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Angular Momentum of an object with respect to a moving point

  1. Dec 20, 2012 #1
    1. The problem statement, all variables and given/known data

    Two particles A and B having equal masses m are rotating around a fixed point O with constant angular speed ω .A is connected to point O with a string of length L/2 whereas B is connected to point A with string of length L/2 .Find the angular momentum of B with respect to A about O.

    O-------L/2-------A-------L/2--------B

    2. Relevant equations



    3. The attempt at a solution

    There can be two approaches

    1.We find angular momentum of B w.r.t O ,say L1 = mω2L.Then we find angular momentum of A w.r.t O ,say L2 = (mω2L)/4.Since angular momentum is a vector , angular momentum of B w.r.t A should be vector difference of L1 and L2 =(3/4)(mω2L)

    2.We find relative velocity of B w.r.t A =ωL/2 ,i.e we have considered particle A to be at rest .Then we find shortest distance between point A and line of motion of B which is L/2 .
    Now,angular momentum of A w.r.t B =(mω2L)/4

    I feel approach 1 is the correct way of calculating angular momentum of a point with respect to a moving point ,but the correct answer is the one given by approach 2.

    Which is the right way ?
     
  2. jcsd
  3. Dec 20, 2012 #2

    TSny

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    Gold Member

    Hello.

    To see that method 1 doesn’t work, consider the case where the equal masses A and B are at the ends and the axis O is in the middle: A----------O----------B. The system revolves about O. Then A and B would have the same angular momentum vector about O. So, if you tried to get the angular momentum of B relative to A by subtracting the angular momenta of A and B about O, you would get zero. But that can’t be correct as B is moving relative to A.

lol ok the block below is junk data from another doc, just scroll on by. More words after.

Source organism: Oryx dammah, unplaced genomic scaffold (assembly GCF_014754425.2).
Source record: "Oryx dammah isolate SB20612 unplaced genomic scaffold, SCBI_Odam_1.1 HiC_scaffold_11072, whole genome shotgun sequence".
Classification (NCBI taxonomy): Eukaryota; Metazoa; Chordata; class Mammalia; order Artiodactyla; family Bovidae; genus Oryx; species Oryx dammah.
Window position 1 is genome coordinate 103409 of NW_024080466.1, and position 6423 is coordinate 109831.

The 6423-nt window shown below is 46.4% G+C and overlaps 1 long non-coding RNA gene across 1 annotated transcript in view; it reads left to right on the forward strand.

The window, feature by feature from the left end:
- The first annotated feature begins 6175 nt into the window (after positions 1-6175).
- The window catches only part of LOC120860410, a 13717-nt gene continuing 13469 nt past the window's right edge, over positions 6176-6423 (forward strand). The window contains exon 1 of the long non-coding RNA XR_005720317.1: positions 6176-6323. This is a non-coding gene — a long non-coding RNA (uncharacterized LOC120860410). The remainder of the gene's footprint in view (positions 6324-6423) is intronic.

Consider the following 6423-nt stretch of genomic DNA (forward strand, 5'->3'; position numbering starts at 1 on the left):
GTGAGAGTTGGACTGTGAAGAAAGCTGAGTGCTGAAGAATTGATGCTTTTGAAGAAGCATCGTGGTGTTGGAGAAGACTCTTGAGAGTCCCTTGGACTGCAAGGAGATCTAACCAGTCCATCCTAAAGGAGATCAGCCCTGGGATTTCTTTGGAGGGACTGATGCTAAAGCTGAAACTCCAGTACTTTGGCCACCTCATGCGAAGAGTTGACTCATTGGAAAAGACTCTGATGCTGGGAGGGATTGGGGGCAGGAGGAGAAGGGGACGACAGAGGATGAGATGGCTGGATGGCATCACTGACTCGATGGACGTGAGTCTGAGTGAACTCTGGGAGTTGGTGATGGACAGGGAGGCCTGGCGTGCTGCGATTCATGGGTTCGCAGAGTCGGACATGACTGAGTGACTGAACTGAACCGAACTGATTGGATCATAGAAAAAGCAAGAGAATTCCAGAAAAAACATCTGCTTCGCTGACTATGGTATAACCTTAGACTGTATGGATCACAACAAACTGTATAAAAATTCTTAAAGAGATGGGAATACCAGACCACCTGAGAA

For a general situation, you can see more formally why it doesn’t work by noting that ##\vec{L}_{A/O} =m_A \vec{r}_{A/O} \times\vec{v}_{A/O}##. Similarly for particle B. If you subtract them, you can see that it's not possible in general to reduce it to ##\vec{L}_{B/A} =m_B \vec{r}_{B/A} \times\vec{v}_{B/A}##

    The reason you can subtract two velocity vectors to get a relative velocity is because of the relation between the position vectors: ##\vec{r}_{B/A} = \vec{r}_{B/O} - \vec{r}_{A/O}## which holds at each instant of time. Taking the time derivative gives the relative velocity formula.
     
  4. Dec 20, 2012 #3
    Hello TSny

    Thank you very much for the explaination :smile:

    So , I guess my misconception stemmed from the fact that I was treating Angular Momentum which is a vector in the same manner as we treat position vectors .ie [itex] \vec{L}_{A/B} =\vec{L}_{A/O}+\vec{L}_{B/O} [/itex] ,which is not the correct way. Instead I should have dealt Angular Momentum of A w.r.t as [itex]\vec{L}_{B/A} =m_B \vec{r}_{B/A} \times\vec{v}_{B/A}[/itex] .

    Am I correct in assessing my mistake ?
     
  5. Dec 20, 2012 #4

    TSny

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    Yes, I think that's right. There's no reason why angular momentum vectors would be related the same as position vectors.
     
  6. Dec 20, 2012 #5
    TSny...thanks once again
     
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